So let’s just go ahead and cut this guy out of here and let’s open up another image to paste him onto. What have we got? Yes, the desert. We’ll really freak this donkey out. Anywhere you paste him on here; just right-click, edit, and again we can use the control V like “Victor” on our keyboard or just use this here. Now we paste him on here. You can see all the garbage up here. Now what we want to do is we want to clean that up a little bit and do so while these items are still selected. So while it’s still selected, go over here to the erase button or erase tool and just already erasing our way. And the reason why you want to do it while it is selected because then the background of this image being pasted onto shows up versus erasing the entire background as well. Let me show you what I’m talking about here. Of course, you can spend time cleaning that up. Okay so we are going to deselect this guy now. So now it’s deselected, now screw over here the eraser tool and I’ll show you what I was talking about. You can see that it is erasing the background of the image as well. It’s pretty close because I’ve chose the background color to match this background as closely as possible. But so it’s kind of scurry. Again do the clean the app or the erasing while it is still selected. And there you have it. Now we can go over here to the move tool. I’m going to hit my control Z because you can always hit the control Z and go back and finish up your cleaning and everything.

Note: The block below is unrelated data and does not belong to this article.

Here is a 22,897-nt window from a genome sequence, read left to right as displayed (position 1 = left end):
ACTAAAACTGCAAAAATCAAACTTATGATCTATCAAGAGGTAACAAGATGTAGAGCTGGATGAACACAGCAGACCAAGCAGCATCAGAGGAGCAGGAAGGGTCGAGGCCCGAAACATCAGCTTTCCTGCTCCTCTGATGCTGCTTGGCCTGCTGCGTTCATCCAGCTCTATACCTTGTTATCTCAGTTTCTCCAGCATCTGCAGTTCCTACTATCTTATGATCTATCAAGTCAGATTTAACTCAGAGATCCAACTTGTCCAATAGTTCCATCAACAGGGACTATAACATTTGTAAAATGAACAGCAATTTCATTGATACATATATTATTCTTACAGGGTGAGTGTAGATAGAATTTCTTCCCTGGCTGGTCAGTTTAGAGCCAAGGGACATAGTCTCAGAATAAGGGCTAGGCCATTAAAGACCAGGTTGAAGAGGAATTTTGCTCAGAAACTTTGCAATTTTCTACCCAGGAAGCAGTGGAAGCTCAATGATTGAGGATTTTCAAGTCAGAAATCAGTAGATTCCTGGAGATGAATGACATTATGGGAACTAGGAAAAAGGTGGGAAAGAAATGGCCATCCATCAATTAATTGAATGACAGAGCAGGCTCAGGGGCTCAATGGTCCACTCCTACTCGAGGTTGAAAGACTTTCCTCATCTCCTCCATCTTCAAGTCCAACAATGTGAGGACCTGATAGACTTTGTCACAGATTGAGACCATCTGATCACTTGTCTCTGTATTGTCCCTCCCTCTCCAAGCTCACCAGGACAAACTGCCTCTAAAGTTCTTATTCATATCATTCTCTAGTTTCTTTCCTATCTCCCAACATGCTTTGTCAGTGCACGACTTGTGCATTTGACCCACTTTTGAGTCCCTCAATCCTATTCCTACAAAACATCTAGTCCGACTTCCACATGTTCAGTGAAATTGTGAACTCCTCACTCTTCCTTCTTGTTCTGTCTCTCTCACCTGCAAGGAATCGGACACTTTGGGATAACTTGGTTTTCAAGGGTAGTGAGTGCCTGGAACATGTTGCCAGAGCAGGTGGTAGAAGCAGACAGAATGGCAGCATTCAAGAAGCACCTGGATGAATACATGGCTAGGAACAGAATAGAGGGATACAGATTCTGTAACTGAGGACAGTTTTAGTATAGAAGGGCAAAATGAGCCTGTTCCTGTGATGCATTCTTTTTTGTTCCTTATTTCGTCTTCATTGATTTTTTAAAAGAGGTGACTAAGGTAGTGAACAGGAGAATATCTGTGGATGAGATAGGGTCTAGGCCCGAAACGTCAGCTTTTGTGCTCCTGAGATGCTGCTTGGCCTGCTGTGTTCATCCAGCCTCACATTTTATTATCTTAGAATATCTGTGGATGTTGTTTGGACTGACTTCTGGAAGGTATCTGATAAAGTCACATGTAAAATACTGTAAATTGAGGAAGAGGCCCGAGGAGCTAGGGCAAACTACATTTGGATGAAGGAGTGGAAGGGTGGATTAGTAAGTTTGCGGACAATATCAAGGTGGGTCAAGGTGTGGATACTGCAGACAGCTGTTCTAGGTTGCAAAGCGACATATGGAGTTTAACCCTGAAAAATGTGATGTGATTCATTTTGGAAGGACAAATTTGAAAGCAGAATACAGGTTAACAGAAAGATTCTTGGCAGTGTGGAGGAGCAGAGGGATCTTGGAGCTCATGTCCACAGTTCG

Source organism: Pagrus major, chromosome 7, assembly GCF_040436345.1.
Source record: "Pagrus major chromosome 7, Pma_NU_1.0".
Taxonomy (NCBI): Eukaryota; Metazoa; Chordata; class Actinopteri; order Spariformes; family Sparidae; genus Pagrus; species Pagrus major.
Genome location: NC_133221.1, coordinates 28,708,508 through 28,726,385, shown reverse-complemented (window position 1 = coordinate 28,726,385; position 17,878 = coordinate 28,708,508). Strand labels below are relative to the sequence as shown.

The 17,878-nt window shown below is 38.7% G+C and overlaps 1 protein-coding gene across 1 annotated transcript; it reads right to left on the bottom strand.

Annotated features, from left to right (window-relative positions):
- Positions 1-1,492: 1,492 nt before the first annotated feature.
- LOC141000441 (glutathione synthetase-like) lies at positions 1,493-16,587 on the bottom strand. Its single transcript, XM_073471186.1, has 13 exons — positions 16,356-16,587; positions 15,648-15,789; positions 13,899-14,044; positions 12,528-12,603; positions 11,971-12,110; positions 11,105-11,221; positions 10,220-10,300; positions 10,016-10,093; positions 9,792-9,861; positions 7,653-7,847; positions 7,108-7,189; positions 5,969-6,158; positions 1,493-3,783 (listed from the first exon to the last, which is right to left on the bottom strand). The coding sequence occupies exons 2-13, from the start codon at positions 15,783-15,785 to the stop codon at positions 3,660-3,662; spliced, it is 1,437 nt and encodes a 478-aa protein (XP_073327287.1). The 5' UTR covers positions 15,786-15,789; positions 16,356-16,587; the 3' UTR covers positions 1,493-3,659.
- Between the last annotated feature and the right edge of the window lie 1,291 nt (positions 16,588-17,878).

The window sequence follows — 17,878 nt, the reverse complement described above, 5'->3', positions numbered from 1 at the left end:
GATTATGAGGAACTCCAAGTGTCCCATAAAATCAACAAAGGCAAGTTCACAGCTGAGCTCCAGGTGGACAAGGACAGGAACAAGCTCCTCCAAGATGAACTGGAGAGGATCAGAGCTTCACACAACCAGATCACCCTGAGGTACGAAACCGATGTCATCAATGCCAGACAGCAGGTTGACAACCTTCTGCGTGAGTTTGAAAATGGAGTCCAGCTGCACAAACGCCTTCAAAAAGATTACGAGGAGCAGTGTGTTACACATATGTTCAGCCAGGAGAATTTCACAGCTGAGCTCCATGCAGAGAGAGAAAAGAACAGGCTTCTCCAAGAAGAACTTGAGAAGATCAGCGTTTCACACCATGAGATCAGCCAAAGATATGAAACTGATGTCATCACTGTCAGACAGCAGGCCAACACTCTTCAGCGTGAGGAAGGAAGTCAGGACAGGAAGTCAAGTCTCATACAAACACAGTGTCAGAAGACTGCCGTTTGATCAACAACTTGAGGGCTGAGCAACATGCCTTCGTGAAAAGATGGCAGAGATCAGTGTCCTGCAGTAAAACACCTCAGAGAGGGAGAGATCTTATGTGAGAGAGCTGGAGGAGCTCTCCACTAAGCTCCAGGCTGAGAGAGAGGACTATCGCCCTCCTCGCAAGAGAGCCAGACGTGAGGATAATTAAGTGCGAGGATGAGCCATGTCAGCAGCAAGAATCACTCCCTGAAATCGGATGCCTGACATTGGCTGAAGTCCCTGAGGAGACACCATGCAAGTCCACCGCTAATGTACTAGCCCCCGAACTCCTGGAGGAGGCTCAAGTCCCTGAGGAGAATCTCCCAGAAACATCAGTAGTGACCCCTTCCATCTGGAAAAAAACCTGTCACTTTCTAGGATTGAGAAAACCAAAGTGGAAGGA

But now I’m going to move this guy over here to the side and kind of down a little bit. This way it looks… Yeah there you go. Go back up here and select my foreground tool and my mouse button deselect them. Now that is one scared-looking donkey. He’s wondering, “What the heck am I doing at the desert here now?” Hey, that’s just our quick introduction to the Foreground Select Tool. Hope you learned something from this video and the old imagination used are flowing on us on how you can this particular tool as well. And that pretty much brings to a close the videos on the selection tools. Next, we’re going to get in to some additional tools here and show you how those functions can help you with your Gimp. Thank you very much for watching. Have a great day!